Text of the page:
Robert Curbeam is vice president and deputy of the space systems division at Raytheon Co. A retired U.S. Navy captain and former NASA astronaut, Curbeam shares the record for most spacewalks -- four -- by one astronaut during a single space shuttle mission.
Born and raised in Baltimore, Curbeam is the son of a factory-worker father and chemistry-teacher mother. He inherited his mother's knack for science. As a child, Curbeam would head to the end of his block and look south at dusk in hopes of catching a glimpse of Skylab, the U.S. space station that orbited the Earth from 1973 to 1979.
To this day, he's not sure whether he ever saw it zoom overhead, but the spacecraft design leaps of the Apollo era and the development of the so-called "teen series" of fighter jets like the F-14 Tomcat sparked Curbeam's passion for aerospace engineering.
"With my mom's influence, I had a love of science really, really early," Curbeam said. "I was always interested in knowing how things worked."
In 1980, Curbeam entered the U.S. Naval Academy in Annapolis, Md., intending to become a Marine. A three-day trip underwater aboard the USS Benjamin Franklin ballistic missile submarine made him consider a career in subs. But a day before an interview, he chose to go with his childhood love of aviation.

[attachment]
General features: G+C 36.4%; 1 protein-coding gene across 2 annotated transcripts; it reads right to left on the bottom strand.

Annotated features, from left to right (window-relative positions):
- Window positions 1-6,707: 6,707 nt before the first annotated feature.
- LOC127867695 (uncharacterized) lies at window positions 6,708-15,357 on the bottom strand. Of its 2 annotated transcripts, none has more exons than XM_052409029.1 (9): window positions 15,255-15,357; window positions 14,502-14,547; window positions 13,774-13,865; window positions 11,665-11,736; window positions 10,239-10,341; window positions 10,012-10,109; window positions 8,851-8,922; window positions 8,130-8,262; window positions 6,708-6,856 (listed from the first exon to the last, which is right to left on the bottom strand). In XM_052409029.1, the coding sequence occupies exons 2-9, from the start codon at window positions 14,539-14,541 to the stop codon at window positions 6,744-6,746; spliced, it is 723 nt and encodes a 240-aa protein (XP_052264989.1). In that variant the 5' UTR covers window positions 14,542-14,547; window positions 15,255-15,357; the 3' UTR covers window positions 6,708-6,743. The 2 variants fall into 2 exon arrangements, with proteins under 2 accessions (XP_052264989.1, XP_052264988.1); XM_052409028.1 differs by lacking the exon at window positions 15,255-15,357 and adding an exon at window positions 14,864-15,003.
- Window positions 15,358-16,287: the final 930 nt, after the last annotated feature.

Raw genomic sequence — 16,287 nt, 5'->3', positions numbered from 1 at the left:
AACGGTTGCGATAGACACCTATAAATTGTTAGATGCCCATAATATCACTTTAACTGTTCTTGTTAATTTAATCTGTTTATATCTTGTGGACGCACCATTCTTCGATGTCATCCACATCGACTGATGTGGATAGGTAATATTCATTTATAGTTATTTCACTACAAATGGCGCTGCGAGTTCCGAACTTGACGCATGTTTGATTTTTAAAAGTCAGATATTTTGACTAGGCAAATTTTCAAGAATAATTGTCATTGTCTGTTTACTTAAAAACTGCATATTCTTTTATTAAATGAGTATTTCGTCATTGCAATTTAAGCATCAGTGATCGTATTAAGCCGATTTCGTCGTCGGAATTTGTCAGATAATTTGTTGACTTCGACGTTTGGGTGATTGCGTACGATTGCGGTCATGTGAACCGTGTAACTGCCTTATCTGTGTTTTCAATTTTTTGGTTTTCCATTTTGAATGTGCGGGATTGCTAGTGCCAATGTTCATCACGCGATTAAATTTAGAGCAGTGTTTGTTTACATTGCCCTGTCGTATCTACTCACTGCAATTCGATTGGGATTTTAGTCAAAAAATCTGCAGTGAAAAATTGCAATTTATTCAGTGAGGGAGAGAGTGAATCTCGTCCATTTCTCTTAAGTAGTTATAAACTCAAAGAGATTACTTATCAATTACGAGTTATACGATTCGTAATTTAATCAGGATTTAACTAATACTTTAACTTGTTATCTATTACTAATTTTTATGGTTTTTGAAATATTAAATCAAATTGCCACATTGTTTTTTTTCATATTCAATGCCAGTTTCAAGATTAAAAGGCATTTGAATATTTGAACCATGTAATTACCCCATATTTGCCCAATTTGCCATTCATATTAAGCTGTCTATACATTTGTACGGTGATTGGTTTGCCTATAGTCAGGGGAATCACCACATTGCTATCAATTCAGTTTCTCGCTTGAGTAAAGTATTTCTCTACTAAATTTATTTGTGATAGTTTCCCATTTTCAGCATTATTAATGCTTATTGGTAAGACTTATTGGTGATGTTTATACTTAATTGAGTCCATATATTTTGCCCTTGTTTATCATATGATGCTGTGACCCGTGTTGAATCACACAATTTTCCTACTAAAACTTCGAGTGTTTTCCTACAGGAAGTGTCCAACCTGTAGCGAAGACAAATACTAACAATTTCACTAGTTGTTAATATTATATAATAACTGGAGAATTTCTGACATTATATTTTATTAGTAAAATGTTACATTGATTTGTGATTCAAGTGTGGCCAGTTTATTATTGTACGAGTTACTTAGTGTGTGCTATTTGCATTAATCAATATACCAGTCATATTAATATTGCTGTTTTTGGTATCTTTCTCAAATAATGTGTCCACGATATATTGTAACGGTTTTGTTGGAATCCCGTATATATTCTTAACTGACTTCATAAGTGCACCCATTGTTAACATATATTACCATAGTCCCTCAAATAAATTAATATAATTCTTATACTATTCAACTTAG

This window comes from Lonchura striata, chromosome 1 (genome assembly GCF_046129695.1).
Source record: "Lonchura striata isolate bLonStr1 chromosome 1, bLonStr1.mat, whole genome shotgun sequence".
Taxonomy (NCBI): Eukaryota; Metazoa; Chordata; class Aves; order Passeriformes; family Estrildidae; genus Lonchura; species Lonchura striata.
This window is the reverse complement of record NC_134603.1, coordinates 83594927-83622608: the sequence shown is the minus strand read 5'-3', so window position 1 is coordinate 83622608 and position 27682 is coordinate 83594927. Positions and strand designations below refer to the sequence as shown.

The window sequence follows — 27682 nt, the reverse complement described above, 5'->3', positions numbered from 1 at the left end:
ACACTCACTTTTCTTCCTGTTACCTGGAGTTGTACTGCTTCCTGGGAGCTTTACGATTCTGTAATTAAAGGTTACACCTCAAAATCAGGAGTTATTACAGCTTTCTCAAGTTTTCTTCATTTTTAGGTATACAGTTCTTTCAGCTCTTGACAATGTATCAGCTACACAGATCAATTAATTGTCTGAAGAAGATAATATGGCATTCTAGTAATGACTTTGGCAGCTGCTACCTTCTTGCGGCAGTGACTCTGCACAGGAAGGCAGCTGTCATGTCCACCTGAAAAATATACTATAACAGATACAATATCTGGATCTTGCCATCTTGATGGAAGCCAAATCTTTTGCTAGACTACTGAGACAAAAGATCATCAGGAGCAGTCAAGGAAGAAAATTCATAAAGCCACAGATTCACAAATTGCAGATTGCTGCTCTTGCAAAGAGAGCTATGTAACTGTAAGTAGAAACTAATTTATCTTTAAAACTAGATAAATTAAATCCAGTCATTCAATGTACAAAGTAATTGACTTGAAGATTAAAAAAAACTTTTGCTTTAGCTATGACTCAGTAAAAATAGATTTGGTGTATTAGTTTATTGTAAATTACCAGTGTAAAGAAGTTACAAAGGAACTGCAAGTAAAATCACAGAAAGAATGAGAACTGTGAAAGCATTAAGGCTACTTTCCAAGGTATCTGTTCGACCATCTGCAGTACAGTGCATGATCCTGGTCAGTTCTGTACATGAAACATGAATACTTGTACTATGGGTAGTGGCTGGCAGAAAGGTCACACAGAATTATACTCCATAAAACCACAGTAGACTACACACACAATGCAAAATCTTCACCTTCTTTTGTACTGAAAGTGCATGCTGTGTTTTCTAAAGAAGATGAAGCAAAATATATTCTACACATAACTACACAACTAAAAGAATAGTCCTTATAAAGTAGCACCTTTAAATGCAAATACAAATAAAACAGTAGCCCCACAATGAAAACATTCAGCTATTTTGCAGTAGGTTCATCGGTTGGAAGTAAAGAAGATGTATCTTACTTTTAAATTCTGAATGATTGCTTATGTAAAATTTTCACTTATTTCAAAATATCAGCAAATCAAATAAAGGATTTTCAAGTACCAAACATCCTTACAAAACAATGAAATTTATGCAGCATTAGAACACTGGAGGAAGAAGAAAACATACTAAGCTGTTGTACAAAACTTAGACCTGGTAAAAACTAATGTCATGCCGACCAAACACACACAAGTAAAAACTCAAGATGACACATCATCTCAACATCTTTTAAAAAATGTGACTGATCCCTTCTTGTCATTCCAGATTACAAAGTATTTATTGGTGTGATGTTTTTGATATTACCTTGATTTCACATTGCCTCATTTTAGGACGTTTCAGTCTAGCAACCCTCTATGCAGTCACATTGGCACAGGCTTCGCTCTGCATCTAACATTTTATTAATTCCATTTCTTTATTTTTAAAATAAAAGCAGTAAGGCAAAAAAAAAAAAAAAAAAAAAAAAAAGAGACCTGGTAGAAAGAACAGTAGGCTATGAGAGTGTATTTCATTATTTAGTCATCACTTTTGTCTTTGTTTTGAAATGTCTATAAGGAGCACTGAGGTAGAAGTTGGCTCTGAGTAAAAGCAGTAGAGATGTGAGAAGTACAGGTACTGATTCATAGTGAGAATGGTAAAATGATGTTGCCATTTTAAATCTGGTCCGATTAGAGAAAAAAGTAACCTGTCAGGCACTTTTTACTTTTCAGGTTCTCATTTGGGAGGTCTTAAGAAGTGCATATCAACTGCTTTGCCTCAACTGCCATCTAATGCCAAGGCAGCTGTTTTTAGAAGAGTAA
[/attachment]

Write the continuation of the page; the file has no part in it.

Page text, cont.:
"I just sat there and said, 'I've always just loved airplanes,' " Curbeam said. "This is always what I wanted to do."
After graduating from the Naval Academy with a bachelor's degree in aerospace engineering, Curbeam began naval flight officer training, got his wings, and then flew F-14 fighter jets off the USS Forrestal aircraft carrier on deployments to the Caribbean and Mediterranean seas and Arctic and Indian oceans.
He attended the Navy Fighter Weapons School, better known as Top Gun, and later went to test-pilot school, graduating in 1991. He also got a master's degree in aeronautical engineering from the Naval Postgraduate School in Monterey, Calif.
Curbeam was project officer for the F-14 air-to-ground weapons separation program, which performed flight tests to ensure that the laser-guided bombs, practice munitions and forward-looking infrared system were compatible with the aircraft and safe to use.
"That was probably the most professionally satisfying job of my career," he said. "They had a motto in strike ordnance -- 'What are you doing for the fleet today?' -- and I felt like every day, I was doing good work to help the fleet perform its mission."